, 284 (Pa. Super. 2014) (explaining that the brief mention of the defendant’s incarceration did not unduly prejudice him, as the jury could reasonably infer that he was incarcerated prior to trial because he was accused of committing the robbery at issue, not some previous offense). Moreover, defense counsel did not request either a mistrial or a curative instruction. Thus, McKinney cannot now fault the trial court for failing to provide relief that - 16 - J-A29018-20 he never requested. For these reasons, McKinney’s second issue merits no relief. In his third issue, McKinney contends that the trial court abused its discretion by permitting the Commonwealth to introduce a photograph of a vehicle purporting to be the same color as the vehicle McKinney was allegedly driving on December 29, 2017. We employ the same standard of review as indicated above regarding the admission of evidence. McKinney argues that the trial court abused its discretion by permitting the Commonwealth to introduce a photograph of a 2018 Chevy Impala, purporting to be pepperdust metallic in color. McKinney points out that the vehicle in the photograph was not the actual vehicle that he rented and drove. While McKinney concedes that photo may be relevant, he argues that the possibility that the photo could mislead or confuse the jury outweighed any probative value. McKinney posits that, when the Commonwealth presents a photograph of a vehicle that matches the description of one supposedly used in a shooting, the jury will accept that photograph as the exact replica of the vehicle in question and will believe that the color presented in the photograph is the same color as that of the actual vehicle. McKinney points out that the Commonwealth had a photograph of the actual vehicle McKinney rented, but did not want to expend the cost of bringing a witness from out-of-state to authenticate that photograph. Thus, McKinney argues, he was forced to stipulate to the photo of the actual vehicle - 17 - J-A29018-20 in order to cross-examine Detective Iachini regarding the model and color of the vehicle. McKinney argues that, despite the stipulation by the defense to the photograph of the actual vehicle he drove, the Commonwealth still chose to present photographs of a vehicle that was not the vehicle in question. Thus, he argues that “it seems clear that the Commonwealth was not introducing the photo[s] of the miscellaneous Chevy Impala for the purposes of confusing or misleading the jury, not to fairly and accurately represent the actual vehicle driven by McKinney.” McKinney’s Brief at 29. As with other evidence, a trial court has discretion to admit demonstrative evidence, such as a photograph, if its relevance outweighs any potential prejudice effect. Commonwealth v. Reid,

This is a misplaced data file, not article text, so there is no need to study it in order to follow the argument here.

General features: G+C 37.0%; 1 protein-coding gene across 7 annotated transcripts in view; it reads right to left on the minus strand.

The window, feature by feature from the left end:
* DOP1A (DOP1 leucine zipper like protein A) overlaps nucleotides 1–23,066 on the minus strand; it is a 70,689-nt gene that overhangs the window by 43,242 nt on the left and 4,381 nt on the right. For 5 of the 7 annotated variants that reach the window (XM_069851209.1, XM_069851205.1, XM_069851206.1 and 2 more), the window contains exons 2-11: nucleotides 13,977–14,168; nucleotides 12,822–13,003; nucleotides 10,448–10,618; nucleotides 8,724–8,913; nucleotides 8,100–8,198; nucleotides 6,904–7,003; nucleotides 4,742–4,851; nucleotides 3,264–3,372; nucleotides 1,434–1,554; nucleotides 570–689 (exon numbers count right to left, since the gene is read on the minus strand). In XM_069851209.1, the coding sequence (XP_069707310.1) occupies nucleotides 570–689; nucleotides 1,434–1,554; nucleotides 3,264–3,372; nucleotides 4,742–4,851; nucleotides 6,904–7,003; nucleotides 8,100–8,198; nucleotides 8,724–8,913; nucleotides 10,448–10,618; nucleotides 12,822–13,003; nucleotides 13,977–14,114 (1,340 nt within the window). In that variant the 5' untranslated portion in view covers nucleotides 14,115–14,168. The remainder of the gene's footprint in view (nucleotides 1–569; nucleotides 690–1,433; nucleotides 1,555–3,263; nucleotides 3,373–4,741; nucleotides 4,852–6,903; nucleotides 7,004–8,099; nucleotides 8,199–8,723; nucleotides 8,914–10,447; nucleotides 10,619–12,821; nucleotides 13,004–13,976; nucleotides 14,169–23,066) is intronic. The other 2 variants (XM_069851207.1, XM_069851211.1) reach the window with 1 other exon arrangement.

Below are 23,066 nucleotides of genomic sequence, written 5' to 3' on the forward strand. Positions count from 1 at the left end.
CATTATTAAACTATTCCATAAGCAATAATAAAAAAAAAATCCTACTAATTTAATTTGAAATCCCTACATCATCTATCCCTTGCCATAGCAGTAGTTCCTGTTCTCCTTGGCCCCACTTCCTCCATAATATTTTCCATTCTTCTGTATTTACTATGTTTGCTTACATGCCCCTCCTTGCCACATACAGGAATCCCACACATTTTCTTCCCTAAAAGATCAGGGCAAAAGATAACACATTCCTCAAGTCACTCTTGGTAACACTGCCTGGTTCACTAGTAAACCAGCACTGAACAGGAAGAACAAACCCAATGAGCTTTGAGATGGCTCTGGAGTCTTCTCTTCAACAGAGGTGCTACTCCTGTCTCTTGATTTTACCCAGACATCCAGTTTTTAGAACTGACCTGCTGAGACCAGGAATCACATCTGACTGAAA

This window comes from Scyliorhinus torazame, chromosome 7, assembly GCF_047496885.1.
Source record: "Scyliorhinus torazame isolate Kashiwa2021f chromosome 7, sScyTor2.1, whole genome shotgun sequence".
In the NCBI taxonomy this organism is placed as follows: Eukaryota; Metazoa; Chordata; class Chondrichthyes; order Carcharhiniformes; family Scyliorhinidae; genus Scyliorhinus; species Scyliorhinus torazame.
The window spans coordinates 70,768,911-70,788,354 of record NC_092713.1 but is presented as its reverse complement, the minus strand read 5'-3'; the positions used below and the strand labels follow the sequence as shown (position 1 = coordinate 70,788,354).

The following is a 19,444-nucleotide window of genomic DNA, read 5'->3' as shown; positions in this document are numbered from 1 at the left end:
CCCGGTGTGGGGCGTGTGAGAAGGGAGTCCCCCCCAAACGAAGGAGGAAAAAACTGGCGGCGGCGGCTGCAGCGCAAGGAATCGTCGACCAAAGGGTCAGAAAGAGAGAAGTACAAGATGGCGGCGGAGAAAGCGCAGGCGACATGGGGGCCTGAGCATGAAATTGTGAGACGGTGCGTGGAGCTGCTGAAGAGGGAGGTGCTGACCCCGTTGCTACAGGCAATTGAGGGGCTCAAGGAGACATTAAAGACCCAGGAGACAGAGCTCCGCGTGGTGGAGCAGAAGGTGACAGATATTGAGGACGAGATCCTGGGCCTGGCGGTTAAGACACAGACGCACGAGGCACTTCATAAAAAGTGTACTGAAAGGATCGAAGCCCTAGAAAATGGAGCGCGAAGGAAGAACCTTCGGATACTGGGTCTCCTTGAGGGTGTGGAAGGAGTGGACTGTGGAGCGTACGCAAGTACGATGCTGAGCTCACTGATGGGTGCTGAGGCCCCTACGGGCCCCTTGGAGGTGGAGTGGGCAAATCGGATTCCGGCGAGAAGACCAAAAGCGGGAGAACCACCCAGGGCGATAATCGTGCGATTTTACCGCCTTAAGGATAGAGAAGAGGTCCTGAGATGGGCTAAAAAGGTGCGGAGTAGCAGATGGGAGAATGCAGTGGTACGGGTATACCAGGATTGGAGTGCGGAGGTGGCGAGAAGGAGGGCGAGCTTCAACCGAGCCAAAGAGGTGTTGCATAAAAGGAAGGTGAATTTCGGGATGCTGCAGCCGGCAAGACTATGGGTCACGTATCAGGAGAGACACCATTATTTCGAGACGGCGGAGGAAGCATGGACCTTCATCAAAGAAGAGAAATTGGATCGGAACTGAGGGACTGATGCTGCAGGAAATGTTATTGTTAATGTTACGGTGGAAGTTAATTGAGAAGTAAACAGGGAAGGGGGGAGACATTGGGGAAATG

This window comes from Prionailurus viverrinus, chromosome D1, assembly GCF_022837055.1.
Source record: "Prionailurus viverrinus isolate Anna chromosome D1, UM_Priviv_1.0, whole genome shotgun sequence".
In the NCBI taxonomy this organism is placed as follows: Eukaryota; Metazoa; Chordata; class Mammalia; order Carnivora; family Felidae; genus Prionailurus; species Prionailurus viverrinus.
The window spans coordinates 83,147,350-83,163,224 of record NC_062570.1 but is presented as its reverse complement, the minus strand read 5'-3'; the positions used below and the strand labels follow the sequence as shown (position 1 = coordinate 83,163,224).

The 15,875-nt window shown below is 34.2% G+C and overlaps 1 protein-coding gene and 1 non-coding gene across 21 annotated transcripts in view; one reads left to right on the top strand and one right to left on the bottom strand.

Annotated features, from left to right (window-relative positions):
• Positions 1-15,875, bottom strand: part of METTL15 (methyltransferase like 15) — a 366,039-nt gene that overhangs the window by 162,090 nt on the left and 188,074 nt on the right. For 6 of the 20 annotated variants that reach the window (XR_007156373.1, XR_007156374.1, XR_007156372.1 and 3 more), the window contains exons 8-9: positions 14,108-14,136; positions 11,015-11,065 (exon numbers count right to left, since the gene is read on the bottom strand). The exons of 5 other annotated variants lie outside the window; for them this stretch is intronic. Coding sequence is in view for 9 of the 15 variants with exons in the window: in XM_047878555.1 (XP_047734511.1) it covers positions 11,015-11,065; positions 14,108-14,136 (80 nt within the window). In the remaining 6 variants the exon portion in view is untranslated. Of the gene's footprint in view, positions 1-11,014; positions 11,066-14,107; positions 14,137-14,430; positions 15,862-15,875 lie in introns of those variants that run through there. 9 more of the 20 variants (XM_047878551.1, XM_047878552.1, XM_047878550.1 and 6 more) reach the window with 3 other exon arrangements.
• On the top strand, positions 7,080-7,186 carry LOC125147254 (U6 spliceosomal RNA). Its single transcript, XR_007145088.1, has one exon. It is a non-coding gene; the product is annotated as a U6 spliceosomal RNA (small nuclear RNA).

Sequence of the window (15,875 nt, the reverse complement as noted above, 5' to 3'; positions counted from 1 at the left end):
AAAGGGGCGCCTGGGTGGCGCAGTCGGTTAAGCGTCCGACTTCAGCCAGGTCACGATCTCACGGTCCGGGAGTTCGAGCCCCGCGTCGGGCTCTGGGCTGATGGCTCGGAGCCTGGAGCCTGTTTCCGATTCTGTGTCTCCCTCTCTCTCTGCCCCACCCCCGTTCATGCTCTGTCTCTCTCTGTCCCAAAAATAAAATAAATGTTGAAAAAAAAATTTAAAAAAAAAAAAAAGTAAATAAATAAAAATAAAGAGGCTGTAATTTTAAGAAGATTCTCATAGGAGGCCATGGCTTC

, 552 (Pa. 2002). Demonstrative evidence, however, must also be properly authenticated by evidence sufficient to show that it is a fair and accurate representation of what it is purported to depict.